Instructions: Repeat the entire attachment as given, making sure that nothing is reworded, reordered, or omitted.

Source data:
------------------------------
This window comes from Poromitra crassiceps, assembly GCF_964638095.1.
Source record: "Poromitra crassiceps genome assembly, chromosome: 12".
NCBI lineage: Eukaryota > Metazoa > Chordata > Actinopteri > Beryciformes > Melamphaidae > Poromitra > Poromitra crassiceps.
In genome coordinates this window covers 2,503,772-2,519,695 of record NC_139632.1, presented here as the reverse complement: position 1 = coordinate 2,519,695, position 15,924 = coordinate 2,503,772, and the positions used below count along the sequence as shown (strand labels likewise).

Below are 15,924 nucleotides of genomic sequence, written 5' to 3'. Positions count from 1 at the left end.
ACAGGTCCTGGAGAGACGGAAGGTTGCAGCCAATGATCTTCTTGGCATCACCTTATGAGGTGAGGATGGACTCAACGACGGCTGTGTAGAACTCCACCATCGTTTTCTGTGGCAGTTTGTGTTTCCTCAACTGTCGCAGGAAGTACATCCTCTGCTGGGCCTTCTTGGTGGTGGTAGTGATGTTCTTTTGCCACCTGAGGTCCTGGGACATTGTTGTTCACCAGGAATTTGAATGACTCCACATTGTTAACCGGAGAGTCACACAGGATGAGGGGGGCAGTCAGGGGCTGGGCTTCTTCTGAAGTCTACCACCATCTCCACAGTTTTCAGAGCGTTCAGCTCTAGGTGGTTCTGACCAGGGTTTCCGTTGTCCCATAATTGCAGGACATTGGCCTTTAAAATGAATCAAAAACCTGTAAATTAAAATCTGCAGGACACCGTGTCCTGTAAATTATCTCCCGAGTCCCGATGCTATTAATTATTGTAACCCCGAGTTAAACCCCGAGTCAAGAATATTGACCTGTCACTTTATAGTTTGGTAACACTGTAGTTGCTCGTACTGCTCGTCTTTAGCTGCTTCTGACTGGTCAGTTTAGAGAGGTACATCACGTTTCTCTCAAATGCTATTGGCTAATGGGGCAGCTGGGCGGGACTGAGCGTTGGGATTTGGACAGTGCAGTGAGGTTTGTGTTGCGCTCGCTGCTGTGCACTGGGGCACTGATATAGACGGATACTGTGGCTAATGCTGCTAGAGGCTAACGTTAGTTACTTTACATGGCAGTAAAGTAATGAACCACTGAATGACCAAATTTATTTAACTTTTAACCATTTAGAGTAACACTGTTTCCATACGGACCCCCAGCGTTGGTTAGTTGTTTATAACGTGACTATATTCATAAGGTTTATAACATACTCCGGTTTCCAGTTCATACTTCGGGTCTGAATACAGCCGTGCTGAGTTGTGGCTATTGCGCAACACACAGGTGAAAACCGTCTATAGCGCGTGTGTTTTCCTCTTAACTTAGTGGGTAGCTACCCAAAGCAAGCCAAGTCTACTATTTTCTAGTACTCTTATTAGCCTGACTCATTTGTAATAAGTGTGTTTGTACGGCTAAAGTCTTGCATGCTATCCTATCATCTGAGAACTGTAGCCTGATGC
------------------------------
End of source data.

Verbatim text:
This window comes from Poromitra crassiceps, assembly GCF_964638095.1.
Source record: "Poromitra crassiceps genome assembly, chromosome: 12".
NCBI lineage: Eukaryota > Metazoa > Chordata > Actinopteri > Beryciformes > Melamphaidae > Poromitra > Poromitra crassiceps.
In genome coordinates this window covers 2,503,772-2,519,695 of record NC_139632.1, presented here as the reverse complement: position 1 = coordinate 2,519,695, position 15,924 = coordinate 2,503,772, and the positions used below count along the sequence as shown (strand labels likewise).

Below are 15,924 nucleotides of genomic sequence, written 5' to 3'. Positions count from 1 at the left end.
ACAGGTCCTGGAGAGACGGAAGGTTGCAGCCAATGATCTTCTTGGCATCACCTTATGAGGTGAGGATGGACTCAACGACGGCTGTGTAGAACTCCACCATCGTTTTCTGTGGCAGTTTGTGTTTCCTCAACTGTCGCAGGAAGTACATCCTCTGCTGGGCCTTCTTGGTGGTGGTAGTGATGTTCTTTTGCCACCTGAGGTCCTGGGACATTGTTGTTCACCAGGAATTTGAATGACTCCACATTGTTAACCGGAGAGTCACACAGGATGAGGGGGGCAGTCAGGGGCTGGGCTTCTTCTGAAGTCTACCACCATCTCCACAGTTTTCAGAGCGTTCAGCTCTAGGTGGTTCTGACCAGGGTTTCCGTTGTCCCATAATTGCAGGACATTGGCCTTTAAAATGAATCAAAAACCTGTAAATTAAAATCTGCAGGACACCGTGTCCTGTAAATTATCTCCCGAGTCCCGATGCTATTAATTATTGTAACCCCGAGTTAAACCCCGAGTCAAGAATATTGACCTGTCACTTTATAGTTTGGTAACACTGTAGTTGCTCGTACTGCTCGTCTTTAGCTGCTTCTGACTGGTCAGTTTAGAGAGGTACATCACGTTTCTCTCAAATGCTATTGGCTAATGGGGCAGCTGGGCGGGACTGAGCGTTGGGATTTGGACAGTGCAGTGAGGTTTGTGTTGCGCTCGCTGCTGTGCACTGGGGCACTGATATAGACGGATACTGTGGCTAATGCTGCTAGAGGCTAACGTTAGTTACTTTACATGGCAGTAAAGTAATGAACCACTGAATGACCAAATTTATTTAACTTTTAACCATTTAGAGTAACACTGTTTCCATACGGACCCCCAGCGTTGGTTAGTTGTTTATAACGTGACTATATTCATAAGGTTTATAACATACTCCGGTTTCCAGTTCATACTTCGGGTCTGAATACAGCCGTGCTGAGTTGTGGCTATTGCGCAACACACAGGTGAAAACCGTCTATAGCGCGTGTGTTTTCCTCTTAACTTAGTGGGTAGCTACCCAAAGCAAGCCAAGTCTACTATTTTCTAGTACTCTTATTAGCCTGACTCATTTGTAATAAGTGTGTTTGTACGGCTAAAGTCTTGCATGCTATCCTATCATCTGAGAACTGTAGCCTGATGC